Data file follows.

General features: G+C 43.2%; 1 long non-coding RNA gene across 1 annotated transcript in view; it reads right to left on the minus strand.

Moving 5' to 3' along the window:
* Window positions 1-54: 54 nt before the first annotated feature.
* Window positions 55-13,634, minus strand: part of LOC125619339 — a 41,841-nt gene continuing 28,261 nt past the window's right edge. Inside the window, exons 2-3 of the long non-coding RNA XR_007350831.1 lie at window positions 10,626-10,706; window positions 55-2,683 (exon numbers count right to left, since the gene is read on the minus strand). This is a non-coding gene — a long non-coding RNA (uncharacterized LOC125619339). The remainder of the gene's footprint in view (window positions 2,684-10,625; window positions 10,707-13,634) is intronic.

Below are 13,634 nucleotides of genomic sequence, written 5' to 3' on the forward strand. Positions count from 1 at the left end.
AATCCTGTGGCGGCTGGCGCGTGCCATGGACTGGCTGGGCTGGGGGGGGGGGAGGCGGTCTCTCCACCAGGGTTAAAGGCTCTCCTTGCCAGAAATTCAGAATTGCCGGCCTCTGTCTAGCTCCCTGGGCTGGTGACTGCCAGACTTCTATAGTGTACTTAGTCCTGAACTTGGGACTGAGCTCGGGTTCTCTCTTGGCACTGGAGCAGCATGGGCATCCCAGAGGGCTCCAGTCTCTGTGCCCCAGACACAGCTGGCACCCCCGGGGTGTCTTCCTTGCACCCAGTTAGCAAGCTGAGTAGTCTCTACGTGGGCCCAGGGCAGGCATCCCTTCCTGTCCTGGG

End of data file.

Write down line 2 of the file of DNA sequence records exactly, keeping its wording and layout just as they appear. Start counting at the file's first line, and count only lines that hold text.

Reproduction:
Moving 5' to 3' along the window: